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Vision Res. 2006 May;46(10):1585-98. Epub 2006 Jan 5.

Local luminance and contrast in natural images.

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  • 1Department of Psychology and Center for Perceptual Systems, University of Texas at Austin, 78712, USA.

Abstract

Within natural images there is substantial spatial variation in both local contrast and local luminance. Understanding the statistics of these variations is important for understanding the dynamics of receptive field stimulation that occur under natural viewing conditions and for understanding the requirements for effective luminance and contrast gain control. Local luminance and contrast were measured in a large set of calibrated 12-bit gray-scale natural images, for a number of analysis patch sizes. For each image and patch size we measured the range of contrast, the range of luminance, the correlation in contrast and luminance as a function of the distance between patches, and the correlation between contrast and luminance within patches. The same analyses were also performed on hand segmented regions containing only "sky", "ground", "foliage", or "backlit foliage". Within the typical image, the 95% range (2.5-97.5 percentile) for both local luminance and local contrast is somewhat greater than a factor of 10. The correlation in contrast and the correlation in luminance diminish rapidly with distance, and the typical correlation between luminance and contrast within patches is small (e.g., -0.2 compared to -0.8 for 1/f noise). We show that eye movements are frequently large enough that there will be little correlation in the contrast or luminance on a receptive field from one fixation to the next, and thus rapid contrast and luminance gain control are essential. The low correlation between local luminance and contrast implies that efficient contrast gain control mechanisms can operate largely independently of luminance gain control mechanisms.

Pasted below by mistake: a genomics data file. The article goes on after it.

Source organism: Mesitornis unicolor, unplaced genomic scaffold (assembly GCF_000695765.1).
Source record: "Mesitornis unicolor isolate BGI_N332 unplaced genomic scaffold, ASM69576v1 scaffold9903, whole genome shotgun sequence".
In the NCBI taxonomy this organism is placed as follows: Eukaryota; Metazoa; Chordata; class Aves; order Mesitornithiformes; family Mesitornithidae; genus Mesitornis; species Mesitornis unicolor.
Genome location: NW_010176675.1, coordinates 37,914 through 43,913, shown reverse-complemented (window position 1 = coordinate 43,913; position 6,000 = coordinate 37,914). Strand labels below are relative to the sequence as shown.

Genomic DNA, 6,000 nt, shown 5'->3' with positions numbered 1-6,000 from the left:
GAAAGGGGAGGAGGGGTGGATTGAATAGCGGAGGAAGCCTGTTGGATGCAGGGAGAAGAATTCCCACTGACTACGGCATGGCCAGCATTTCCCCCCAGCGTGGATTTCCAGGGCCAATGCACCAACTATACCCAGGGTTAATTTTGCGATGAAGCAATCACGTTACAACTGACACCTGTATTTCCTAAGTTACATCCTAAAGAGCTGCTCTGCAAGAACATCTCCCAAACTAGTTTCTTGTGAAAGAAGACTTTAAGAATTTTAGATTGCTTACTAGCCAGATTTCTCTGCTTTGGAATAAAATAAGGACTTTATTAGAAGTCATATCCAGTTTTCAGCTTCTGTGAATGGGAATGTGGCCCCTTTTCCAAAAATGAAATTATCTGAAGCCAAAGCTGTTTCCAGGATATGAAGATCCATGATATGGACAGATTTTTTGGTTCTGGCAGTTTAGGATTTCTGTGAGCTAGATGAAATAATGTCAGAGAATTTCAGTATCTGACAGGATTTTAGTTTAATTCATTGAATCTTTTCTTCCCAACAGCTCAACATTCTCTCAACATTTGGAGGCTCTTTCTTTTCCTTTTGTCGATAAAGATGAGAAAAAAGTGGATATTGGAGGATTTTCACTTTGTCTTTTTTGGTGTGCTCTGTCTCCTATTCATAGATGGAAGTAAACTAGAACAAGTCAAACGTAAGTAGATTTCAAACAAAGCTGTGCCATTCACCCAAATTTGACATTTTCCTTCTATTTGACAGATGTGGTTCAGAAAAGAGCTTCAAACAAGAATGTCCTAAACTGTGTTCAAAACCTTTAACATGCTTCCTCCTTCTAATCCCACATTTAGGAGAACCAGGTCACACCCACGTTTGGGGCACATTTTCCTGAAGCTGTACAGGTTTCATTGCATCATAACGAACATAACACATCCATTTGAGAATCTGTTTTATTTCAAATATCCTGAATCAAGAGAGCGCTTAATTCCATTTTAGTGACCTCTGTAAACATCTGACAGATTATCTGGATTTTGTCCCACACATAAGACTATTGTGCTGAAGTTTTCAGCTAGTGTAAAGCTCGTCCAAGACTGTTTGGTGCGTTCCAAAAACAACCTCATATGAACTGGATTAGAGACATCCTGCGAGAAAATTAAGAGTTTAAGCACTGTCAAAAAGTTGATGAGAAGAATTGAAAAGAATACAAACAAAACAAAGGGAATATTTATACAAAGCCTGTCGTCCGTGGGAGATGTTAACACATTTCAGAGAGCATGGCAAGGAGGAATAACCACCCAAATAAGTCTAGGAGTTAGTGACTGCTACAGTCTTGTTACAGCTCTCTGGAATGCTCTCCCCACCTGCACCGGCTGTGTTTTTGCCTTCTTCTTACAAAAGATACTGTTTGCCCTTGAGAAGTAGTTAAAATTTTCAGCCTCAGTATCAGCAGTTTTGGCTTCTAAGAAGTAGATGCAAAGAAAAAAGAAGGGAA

PMID:
16403546
DOI:
10.1016/j.visres.2005.06.038
[PubMed - indexed for MEDLINE]
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